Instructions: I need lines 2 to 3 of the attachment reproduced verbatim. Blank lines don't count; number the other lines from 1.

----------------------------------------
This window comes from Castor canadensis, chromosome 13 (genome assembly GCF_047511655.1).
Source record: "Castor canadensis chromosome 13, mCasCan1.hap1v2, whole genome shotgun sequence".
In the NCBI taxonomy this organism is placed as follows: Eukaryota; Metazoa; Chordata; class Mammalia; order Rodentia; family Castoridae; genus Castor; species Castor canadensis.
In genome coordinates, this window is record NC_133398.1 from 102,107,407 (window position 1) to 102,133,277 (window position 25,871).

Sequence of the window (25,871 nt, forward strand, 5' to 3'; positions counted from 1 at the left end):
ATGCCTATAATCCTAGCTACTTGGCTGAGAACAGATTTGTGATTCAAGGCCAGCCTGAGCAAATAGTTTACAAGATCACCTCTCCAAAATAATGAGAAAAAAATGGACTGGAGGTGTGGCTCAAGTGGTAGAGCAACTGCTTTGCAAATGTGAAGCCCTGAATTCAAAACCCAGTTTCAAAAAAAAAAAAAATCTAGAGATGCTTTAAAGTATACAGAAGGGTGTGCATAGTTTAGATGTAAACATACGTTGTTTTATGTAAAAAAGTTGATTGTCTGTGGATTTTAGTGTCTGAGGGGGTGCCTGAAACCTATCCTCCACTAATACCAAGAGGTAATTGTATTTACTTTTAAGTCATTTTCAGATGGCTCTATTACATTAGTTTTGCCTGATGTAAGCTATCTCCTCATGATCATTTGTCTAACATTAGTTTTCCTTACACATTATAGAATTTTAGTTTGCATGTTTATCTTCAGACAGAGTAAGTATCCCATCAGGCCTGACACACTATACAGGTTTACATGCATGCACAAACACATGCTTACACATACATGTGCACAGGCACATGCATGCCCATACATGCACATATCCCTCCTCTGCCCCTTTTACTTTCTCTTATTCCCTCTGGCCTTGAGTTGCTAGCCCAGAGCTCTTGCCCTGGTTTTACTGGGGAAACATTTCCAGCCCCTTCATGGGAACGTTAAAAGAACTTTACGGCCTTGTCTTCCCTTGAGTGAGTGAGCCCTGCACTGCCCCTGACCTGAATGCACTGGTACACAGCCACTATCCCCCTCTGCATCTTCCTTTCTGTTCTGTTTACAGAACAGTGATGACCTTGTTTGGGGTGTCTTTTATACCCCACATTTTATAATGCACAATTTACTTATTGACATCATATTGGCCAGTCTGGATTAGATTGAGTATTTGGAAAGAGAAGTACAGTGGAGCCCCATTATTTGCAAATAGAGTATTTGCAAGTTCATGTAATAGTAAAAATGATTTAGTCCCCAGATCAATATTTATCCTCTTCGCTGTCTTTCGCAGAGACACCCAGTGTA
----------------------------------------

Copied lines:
Source record: "Castor canadensis chromosome 13, mCasCan1.hap1v2, whole genome shotgun sequence".
In the NCBI taxonomy this organism is placed as follows: Eukaryota; Metazoa; Chordata; class Mammalia; order Rodentia; family Castoridae; genus Castor; species Castor canadensis.